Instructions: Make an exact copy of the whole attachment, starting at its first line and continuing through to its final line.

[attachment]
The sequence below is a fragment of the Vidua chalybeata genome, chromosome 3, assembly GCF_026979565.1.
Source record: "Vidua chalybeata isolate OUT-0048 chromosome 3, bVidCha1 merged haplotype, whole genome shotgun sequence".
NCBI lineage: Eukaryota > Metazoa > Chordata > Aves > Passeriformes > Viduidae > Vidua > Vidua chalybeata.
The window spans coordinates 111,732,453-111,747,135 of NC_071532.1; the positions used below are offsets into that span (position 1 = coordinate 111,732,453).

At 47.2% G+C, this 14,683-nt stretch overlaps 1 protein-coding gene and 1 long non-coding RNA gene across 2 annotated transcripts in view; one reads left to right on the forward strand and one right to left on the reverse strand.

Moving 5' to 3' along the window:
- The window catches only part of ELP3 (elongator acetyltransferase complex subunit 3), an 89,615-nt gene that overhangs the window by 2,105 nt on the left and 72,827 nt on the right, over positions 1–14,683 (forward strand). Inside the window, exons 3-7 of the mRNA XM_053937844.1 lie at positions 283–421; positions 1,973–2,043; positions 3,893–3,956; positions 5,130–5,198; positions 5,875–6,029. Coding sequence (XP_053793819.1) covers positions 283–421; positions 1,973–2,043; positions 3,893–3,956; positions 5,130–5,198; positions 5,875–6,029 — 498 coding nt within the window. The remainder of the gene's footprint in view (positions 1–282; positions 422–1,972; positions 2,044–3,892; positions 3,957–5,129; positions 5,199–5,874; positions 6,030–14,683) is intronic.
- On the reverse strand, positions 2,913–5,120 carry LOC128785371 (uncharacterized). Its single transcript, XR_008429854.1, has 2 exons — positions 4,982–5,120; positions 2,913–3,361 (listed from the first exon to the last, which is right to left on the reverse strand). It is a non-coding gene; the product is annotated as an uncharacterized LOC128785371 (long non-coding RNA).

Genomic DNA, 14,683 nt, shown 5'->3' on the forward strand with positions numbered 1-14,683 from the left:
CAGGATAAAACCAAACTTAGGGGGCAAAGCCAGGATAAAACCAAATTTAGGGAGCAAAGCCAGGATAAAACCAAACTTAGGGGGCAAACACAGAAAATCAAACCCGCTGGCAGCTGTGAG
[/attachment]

The sequence below is a fragment of the Vidua chalybeata genome, chromosome 3, assembly GCF_026979565.1.
Source record: "Vidua chalybeata isolate OUT-0048 chromosome 3, bVidCha1 merged haplotype, whole genome shotgun sequence".
NCBI lineage: Eukaryota > Metazoa > Chordata > Aves > Passeriformes > Viduidae > Vidua > Vidua chalybeata.
The window spans coordinates 111,732,453-111,747,135 of NC_071532.1; the positions used below are offsets into that span (position 1 = coordinate 111,732,453).

At 47.2% G+C, this 14,683-nt stretch overlaps 1 protein-coding gene and 1 long non-coding RNA gene across 2 annotated transcripts in view; one reads left to right on the forward strand and one right to left on the reverse strand.

Moving 5' to 3' along the window:
- The window catches only part of ELP3 (elongator acetyltransferase complex subunit 3), an 89,615-nt gene that overhangs the window by 2,105 nt on the left and 72,827 nt on the right, over positions 1–14,683 (forward strand). Inside the window, exons 3-7 of the mRNA XM_053937844.1 lie at positions 283–421; positions 1,973–2,043; positions 3,893–3,956; positions 5,130–5,198; positions 5,875–6,029. Coding sequence (XP_053793819.1) covers positions 283–421; positions 1,973–2,043; positions 3,893–3,956; positions 5,130–5,198; positions 5,875–6,029 — 498 coding nt within the window. The remainder of the gene's footprint in view (positions 1–282; positions 422–1,972; positions 2,044–3,892; positions 3,957–5,129; positions 5,199–5,874; positions 6,030–14,683) is intronic.
- On the reverse strand, positions 2,913–5,120 carry LOC128785371 (uncharacterized). Its single transcript, XR_008429854.1, has 2 exons — positions 4,982–5,120; positions 2,913–3,361 (listed from the first exon to the last, which is right to left on the reverse strand). It is a non-coding gene; the product is annotated as an uncharacterized LOC128785371 (long non-coding RNA).

Genomic DNA, 14,683 nt, shown 5'->3' on the forward strand with positions numbered 1-14,683 from the left:
CAGGATAAAACCAAACTTAGGGGGCAAAGCCAGGATAAAACCAAATTTAGGGAGCAAAGCCAGGATAAAACCAAACTTAGGGGGCAAACACAGAAAATCAAACCCGCTGGCAGCTGTGAG